My step mother started imposing weird rules about the chore requirements. It got to the point where she was requiring an exorbitant amount of work – work I could never finish in a single day – and I started missing visits with my mother because of it. There was a strange resentment/power play going on, and that summer it got even weirder.
My step mother would wake me up just before she left for work. I was in my pajamas, no bra or underwear. I wasn’t allowed to grab my glasses (I was blind without them), put shoes on, use the toilet, or brush my teeth or hair. She would have me slurp down a small bowl of cereal, then lock me out of the house while she went to work. I was supposed to be turning up all the hardpack soil in the backyard with a pick-axe. If I was lucky, my father would let me back inside if he happened to come home for his lunch break. Most days he did not, giving me nine hour days in the dirt, five or six days a week. (We had church on Sundays, of course).
I did my best with the yard, quickly driven to hunger and too faint to do the work. I drank water from the hose and tried to reassure my concerned neighbors who could see me from their deck and constantly threatened to call CPS. Eventually I stopped doing the work, and my step mother never said anything. It ended up being more about keeping me barefoot and stuck behind our fences than the actual chores I was to perform. It was about control.
After over a month of this I felt deeply depressed. I was set up to fail. And it was a kind of emotional blackmail. It wasn’t just this one thing; it was years and years of incidents piled on incidents – her destroying my favorite toy at age five for no reason than her own cruelty. Getting beat with a broom for not sweeping “correctly.” An incident with the water heater setting when doing dishes, and her thrusting my hands under boiling water until they blistered because I complained the water was too hot. (And getting punished later for my father defending me!) My dad asks me to this day why I never came to him for help and I honestly assumed at the time that he knew – and endorsed – her commands to me. I still don’t know how much he did or didn’t know about what was going on. But at ten years of living in daily dread and anxiety, I was done.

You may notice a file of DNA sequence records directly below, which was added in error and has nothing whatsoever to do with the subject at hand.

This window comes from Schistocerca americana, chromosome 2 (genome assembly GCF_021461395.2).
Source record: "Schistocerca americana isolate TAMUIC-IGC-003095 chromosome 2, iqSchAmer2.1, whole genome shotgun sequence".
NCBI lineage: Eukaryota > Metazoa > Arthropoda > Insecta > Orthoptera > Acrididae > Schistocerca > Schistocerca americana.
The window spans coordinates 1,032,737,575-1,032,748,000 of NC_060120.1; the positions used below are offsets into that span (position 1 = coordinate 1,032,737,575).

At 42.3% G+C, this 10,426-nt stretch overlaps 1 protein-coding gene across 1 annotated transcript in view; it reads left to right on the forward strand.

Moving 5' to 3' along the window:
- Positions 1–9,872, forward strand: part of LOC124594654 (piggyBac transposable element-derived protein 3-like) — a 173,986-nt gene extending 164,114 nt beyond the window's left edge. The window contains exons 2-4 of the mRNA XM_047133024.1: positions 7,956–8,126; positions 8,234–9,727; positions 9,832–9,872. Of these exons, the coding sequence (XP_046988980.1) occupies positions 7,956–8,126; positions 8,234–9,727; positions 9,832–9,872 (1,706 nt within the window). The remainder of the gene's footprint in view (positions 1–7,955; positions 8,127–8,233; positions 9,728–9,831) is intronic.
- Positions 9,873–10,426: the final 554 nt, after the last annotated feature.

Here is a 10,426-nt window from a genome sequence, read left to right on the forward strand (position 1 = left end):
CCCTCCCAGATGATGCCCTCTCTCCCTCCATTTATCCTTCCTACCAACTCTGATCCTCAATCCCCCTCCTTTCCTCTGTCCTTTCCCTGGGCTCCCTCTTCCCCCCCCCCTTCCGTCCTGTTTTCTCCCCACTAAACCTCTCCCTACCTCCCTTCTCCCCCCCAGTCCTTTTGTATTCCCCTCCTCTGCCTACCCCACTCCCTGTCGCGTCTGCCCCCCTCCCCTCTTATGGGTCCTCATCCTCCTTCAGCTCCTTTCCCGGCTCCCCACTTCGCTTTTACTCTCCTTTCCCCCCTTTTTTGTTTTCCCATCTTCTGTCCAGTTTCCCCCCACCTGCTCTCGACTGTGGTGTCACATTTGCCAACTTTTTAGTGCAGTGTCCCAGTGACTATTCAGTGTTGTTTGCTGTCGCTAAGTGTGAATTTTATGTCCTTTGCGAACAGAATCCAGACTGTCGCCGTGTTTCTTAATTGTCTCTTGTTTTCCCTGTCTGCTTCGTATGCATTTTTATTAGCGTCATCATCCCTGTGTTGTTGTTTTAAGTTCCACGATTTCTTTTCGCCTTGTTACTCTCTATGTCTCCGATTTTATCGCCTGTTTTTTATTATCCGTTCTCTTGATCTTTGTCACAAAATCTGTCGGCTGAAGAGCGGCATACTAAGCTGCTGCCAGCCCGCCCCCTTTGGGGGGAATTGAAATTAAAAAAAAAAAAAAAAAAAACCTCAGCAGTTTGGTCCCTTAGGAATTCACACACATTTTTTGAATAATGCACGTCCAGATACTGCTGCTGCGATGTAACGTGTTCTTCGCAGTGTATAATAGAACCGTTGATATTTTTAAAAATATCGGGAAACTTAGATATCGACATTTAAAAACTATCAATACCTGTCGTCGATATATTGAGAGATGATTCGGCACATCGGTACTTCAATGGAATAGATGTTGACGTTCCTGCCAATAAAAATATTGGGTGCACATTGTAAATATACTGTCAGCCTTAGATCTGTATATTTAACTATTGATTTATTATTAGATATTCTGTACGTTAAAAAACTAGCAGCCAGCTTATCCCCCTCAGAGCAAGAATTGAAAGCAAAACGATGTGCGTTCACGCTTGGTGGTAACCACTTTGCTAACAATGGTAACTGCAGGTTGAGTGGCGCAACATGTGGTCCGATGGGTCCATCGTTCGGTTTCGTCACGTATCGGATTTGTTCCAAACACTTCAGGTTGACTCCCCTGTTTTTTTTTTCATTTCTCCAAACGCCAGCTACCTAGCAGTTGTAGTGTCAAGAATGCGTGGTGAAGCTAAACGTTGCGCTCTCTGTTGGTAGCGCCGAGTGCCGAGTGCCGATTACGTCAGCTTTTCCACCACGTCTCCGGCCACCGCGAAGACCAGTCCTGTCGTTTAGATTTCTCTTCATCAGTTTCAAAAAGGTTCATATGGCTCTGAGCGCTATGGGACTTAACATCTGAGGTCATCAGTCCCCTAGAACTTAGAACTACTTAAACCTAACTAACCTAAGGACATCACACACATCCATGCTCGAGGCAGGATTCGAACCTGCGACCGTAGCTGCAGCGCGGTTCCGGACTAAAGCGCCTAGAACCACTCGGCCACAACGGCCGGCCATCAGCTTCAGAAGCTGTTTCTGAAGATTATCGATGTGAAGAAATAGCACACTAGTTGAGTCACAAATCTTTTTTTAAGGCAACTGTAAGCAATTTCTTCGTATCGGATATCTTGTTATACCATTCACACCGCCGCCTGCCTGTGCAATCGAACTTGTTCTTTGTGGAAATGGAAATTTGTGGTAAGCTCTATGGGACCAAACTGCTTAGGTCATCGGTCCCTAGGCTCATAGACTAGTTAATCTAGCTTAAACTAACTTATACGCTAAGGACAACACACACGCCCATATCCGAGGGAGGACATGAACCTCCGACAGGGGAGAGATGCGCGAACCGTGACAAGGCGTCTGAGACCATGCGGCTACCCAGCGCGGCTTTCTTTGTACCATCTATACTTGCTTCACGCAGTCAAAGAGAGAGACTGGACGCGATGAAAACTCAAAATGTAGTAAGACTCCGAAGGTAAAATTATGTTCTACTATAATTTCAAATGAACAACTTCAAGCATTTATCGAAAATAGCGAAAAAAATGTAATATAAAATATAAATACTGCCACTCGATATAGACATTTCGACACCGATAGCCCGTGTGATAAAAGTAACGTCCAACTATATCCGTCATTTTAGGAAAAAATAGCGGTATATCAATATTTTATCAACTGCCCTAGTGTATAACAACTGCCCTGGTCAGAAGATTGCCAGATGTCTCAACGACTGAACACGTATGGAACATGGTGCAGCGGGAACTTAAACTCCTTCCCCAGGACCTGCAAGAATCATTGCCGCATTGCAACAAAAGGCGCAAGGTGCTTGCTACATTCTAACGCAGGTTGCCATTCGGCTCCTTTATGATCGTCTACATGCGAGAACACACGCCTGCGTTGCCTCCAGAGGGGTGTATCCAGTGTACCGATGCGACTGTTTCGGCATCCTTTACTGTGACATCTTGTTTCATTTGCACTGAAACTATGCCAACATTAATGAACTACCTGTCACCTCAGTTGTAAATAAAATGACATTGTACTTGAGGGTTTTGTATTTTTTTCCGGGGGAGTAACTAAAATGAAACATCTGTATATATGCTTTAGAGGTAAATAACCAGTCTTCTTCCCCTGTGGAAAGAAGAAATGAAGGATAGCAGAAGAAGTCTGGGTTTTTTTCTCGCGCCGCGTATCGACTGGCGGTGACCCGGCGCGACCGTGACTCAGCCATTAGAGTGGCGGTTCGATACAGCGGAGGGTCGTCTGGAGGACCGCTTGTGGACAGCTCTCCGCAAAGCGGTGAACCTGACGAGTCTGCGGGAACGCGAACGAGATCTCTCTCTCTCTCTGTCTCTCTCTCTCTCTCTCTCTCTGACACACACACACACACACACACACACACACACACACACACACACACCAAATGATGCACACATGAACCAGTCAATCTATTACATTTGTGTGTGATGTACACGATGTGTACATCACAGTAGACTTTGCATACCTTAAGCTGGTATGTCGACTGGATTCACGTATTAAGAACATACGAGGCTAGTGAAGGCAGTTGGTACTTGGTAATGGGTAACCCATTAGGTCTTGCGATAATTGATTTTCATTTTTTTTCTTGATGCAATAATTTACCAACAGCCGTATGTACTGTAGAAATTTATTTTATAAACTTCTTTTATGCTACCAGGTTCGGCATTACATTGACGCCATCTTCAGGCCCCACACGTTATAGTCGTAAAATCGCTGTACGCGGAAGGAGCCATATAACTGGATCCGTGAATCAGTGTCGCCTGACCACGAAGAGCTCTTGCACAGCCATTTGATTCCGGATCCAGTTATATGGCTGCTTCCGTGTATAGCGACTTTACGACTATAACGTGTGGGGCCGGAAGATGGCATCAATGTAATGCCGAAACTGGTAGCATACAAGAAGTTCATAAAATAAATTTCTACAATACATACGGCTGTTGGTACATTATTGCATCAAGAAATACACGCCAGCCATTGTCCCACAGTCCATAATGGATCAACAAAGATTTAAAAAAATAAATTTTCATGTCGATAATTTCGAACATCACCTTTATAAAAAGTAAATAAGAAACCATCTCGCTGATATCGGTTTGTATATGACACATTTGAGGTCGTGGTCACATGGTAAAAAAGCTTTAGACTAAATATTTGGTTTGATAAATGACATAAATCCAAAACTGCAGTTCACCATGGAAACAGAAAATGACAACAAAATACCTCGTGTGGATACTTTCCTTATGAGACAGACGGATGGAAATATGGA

So I came up with a plan to drown myself. I even wrote a short story about it. I was going to load my pockets full of rocks, get on an inflatable raft, paddle my way out to the ocean and jump off. But I couldn’t find a raft. Then I saw the bucket with tools in it, and the little warning logo with the child leaning into the bucket headfirst. So I filled the bucket with water, stuck my head in and tried to inhale. I couldn’t do it right; all it did was sting my nose.
So I revised the short story. Maybe Deiji does drown herself, as her aunt later claims in the book. Maybe the Necromancer’s proposal to save her from her social fate, and all the magical adventures that follow are part of her heaven. Or maybe she didn’t, and she really did escape her home and go on to live an amazing life. All I know is that the crossroads of that particular moment are glaringly important.
My greatest hope is that children can learn from this example, and choose the right path. The Keeper of Fire is about the restoration of hope in the future – embracing the unknown and the hope that whatever is ahead is going to be absolutely fantastic. That is the message of this book.
“It was a moment she would never forget, as they sank into the blackness, a moment between doors to a future of despair, or a future unknown. It was all a moment of mystery.” – The Keeper of Fire, page 32